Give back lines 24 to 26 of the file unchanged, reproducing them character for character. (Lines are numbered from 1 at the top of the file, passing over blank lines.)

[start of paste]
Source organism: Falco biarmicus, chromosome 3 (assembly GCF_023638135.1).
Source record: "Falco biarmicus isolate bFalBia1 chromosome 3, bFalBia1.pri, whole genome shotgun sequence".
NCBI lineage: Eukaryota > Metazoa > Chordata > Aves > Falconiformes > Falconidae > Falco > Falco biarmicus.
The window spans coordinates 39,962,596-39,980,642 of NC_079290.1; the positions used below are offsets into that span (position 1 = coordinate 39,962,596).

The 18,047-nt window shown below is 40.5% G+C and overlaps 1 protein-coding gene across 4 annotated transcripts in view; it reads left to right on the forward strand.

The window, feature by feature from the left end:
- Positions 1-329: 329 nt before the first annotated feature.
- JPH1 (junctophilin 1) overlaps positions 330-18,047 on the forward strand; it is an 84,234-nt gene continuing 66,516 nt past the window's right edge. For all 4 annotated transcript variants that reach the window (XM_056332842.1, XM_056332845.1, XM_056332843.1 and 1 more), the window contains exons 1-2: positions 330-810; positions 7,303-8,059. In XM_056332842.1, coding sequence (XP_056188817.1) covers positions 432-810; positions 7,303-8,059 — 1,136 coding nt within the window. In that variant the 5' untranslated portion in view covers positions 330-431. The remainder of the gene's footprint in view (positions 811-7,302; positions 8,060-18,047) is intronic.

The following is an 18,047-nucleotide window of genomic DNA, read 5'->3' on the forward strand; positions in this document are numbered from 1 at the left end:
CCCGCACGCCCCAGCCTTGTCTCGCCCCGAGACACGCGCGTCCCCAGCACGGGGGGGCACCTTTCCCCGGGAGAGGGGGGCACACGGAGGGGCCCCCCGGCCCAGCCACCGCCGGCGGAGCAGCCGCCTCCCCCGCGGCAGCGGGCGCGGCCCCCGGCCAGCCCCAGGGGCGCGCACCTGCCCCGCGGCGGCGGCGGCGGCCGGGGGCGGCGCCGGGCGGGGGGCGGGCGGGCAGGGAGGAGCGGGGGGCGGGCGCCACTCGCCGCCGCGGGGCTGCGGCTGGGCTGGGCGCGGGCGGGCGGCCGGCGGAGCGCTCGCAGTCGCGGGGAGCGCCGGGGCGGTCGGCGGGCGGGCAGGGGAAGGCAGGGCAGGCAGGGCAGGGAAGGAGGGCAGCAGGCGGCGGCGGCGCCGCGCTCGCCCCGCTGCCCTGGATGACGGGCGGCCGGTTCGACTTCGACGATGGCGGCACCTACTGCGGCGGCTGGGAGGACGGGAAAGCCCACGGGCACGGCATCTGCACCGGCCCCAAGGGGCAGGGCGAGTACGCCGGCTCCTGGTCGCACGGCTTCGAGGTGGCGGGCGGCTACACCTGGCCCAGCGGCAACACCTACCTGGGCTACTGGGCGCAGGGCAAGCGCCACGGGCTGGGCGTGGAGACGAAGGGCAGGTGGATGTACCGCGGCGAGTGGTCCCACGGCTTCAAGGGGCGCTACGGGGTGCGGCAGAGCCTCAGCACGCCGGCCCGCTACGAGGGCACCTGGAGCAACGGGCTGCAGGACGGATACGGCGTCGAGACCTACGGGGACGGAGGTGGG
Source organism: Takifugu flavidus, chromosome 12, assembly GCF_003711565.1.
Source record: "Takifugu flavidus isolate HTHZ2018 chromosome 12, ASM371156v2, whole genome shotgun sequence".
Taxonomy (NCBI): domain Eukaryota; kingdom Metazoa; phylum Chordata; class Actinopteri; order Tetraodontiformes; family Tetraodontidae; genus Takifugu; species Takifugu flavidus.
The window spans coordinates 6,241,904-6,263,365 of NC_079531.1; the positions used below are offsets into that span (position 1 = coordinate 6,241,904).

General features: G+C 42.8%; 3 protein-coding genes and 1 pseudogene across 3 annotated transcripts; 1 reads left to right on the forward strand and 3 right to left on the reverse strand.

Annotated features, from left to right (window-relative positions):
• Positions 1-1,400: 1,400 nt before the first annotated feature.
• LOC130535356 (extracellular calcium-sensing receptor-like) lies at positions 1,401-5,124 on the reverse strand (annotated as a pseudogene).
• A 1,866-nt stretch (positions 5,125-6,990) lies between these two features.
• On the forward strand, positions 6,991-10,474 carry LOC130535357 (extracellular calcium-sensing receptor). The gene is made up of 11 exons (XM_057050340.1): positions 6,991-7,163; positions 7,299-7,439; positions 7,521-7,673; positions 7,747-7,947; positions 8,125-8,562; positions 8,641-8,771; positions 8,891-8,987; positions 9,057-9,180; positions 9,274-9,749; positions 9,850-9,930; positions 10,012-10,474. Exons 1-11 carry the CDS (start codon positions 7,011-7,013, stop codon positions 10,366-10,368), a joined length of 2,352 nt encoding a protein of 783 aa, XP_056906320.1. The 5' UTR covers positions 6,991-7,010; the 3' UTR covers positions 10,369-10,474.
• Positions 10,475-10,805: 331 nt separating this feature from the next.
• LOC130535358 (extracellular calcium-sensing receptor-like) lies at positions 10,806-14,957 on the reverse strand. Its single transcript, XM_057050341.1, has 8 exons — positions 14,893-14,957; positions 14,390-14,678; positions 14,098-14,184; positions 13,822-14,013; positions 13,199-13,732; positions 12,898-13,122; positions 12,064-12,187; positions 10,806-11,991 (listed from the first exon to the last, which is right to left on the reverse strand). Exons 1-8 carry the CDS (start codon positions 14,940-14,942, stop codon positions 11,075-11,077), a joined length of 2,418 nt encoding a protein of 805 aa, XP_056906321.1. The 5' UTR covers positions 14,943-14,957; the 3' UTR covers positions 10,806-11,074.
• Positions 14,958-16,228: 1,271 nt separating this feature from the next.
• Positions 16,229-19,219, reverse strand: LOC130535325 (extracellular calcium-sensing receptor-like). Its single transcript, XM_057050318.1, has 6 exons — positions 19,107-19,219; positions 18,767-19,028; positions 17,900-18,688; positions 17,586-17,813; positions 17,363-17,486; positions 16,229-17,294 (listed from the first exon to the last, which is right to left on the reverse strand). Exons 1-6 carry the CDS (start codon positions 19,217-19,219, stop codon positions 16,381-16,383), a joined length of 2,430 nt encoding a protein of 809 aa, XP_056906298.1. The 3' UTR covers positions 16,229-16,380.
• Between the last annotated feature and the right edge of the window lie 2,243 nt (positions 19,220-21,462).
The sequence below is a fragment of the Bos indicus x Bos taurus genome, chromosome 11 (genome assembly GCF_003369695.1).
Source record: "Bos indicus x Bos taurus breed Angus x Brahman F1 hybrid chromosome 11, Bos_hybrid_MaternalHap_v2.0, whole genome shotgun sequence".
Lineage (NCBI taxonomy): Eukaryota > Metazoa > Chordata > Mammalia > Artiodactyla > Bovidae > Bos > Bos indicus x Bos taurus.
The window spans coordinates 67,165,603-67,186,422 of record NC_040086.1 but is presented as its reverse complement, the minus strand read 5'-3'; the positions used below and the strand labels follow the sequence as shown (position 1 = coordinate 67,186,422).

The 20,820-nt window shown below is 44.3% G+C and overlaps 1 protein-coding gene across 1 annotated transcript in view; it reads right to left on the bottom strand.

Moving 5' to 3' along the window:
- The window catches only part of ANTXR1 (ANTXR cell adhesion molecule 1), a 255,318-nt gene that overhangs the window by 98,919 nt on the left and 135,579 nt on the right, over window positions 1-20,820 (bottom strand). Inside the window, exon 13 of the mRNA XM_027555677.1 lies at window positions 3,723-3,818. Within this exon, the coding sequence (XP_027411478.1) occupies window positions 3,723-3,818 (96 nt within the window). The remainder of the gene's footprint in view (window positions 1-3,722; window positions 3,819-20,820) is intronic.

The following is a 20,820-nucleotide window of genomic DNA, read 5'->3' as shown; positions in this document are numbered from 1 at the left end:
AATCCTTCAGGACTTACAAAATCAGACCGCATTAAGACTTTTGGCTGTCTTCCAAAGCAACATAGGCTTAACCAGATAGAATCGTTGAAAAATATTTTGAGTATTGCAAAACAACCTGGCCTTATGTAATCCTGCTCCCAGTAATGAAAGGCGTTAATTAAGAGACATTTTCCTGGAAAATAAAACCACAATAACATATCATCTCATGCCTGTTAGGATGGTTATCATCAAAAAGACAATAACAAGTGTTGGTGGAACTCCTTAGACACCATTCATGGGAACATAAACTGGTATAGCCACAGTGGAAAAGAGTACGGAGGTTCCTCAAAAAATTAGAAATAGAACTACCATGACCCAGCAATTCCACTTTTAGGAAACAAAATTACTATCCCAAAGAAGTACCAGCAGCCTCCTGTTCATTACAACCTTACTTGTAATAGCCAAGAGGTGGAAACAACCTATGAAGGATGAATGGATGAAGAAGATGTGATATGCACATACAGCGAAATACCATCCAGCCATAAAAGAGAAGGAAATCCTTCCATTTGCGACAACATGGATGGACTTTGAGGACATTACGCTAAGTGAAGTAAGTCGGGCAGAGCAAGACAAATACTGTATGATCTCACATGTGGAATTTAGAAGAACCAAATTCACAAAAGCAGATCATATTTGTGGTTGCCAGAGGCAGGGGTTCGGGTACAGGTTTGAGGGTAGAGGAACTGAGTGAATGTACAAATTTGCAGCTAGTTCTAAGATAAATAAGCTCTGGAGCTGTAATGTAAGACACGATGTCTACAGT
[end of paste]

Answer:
• Positions 16,229-19,219, reverse strand: LOC130535325 (extracellular calcium-sensing receptor-like). Its single transcript, XM_057050318.1, has 6 exons — positions 19,107-19,219; positions 18,767-19,028; positions 17,900-18,688; positions 17,586-17,813; positions 17,363-17,486; positions 16,229-17,294 (listed from the first exon to the last, which is right to left on the reverse strand). Exons 1-6 carry the CDS (start codon positions 19,217-19,219, stop codon positions 16,381-16,383), a joined length of 2,430 nt encoding a protein of 809 aa, XP_056906298.1. The 3' UTR covers positions 16,229-16,380.
• Between the last annotated feature and the right edge of the window lie 2,243 nt (positions 19,220-21,462).
The sequence below is a fragment of the Bos indicus x Bos taurus genome, chromosome 11 (genome assembly GCF_003369695.1).